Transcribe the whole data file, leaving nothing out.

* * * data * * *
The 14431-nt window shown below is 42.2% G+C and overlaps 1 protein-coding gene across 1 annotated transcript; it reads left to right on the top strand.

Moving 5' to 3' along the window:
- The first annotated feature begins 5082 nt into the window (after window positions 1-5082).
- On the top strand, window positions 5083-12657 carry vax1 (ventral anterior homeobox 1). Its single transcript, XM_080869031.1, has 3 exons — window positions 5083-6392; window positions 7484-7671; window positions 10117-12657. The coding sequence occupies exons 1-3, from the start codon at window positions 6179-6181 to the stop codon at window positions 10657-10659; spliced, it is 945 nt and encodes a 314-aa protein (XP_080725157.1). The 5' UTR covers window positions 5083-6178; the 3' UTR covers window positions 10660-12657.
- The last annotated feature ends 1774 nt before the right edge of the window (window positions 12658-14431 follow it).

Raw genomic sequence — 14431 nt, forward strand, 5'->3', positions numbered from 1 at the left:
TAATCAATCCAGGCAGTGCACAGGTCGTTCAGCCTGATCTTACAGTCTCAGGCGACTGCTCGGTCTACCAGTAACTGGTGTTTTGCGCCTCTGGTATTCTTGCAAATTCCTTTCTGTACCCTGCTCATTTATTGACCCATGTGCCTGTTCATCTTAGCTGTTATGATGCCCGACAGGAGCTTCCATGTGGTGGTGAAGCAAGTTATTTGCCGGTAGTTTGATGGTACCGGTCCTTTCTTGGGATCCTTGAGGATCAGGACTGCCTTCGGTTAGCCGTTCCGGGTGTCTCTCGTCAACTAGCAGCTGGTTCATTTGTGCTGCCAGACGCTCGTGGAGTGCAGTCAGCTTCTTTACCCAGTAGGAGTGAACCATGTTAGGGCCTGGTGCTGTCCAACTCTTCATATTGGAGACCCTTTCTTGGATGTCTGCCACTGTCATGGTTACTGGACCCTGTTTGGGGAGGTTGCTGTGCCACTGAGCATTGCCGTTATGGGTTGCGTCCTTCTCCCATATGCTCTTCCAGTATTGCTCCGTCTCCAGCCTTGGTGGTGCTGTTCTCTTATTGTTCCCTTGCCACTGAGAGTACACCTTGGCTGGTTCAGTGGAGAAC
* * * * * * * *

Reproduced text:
The 14431-nt window shown below is 42.2% G+C and overlaps 1 protein-coding gene across 1 annotated transcript; it reads left to right on the top strand.

Moving 5' to 3' along the window:
- The first annotated feature begins 5082 nt into the window (after window positions 1-5082).
- On the top strand, window positions 5083-12657 carry vax1 (ventral anterior homeobox 1). Its single transcript, XM_080869031.1, has 3 exons — window positions 5083-6392; window positions 7484-7671; window positions 10117-12657. The coding sequence occupies exons 1-3, from the start codon at window positions 6179-6181 to the stop codon at window positions 10657-10659; spliced, it is 945 nt and encodes a 314-aa protein (XP_080725157.1). The 5' UTR covers window positions 5083-6178; the 3' UTR covers window positions 10660-12657.
- The last annotated feature ends 1774 nt before the right edge of the window (window positions 12658-14431 follow it).

Raw genomic sequence — 14431 nt, forward strand, 5'->3', positions numbered from 1 at the left:
TAATCAATCCAGGCAGTGCACAGGTCGTTCAGCCTGATCTTACAGTCTCAGGCGACTGCTCGGTCTACCAGTAACTGGTGTTTTGCGCCTCTGGTATTCTTGCAAATTCCTTTCTGTACCCTGCTCATTTATTGACCCATGTGCCTGTTCATCTTAGCTGTTATGATGCCCGACAGGAGCTTCCATGTGGTGGTGAAGCAAGTTATTTGCCGGTAGTTTGATGGTACCGGTCCTTTCTTGGGATCCTTGAGGATCAGGACTGCCTTCGGTTAGCCGTTCCGGGTGTCTCTCGTCAACTAGCAGCTGGTTCATTTGTGCTGCCAGACGCTCGTGGAGTGCAGTCAGCTTCTTTACCCAGTAGGAGTGAACCATGTTAGGGCCTGGTGCTGTCCAACTCTTCATATTGGAGACCCTTTCTTGGATGTCTGCCACTGTCATGGTTACTGGACCCTGTTTGGGGAGGTTGCTGTGCCACTGAGCATTGCCGTTATGGGTTGCGTCCTTCTCCCATATGCTCTTCCAGTATTGCTCCGTCTCCAGCCTTGGTGGTGCTGTTCTCTTATTGTTCCCTTGCCACTGAGAGTACACCTTGGCTGGTTCAGTGGAGAAC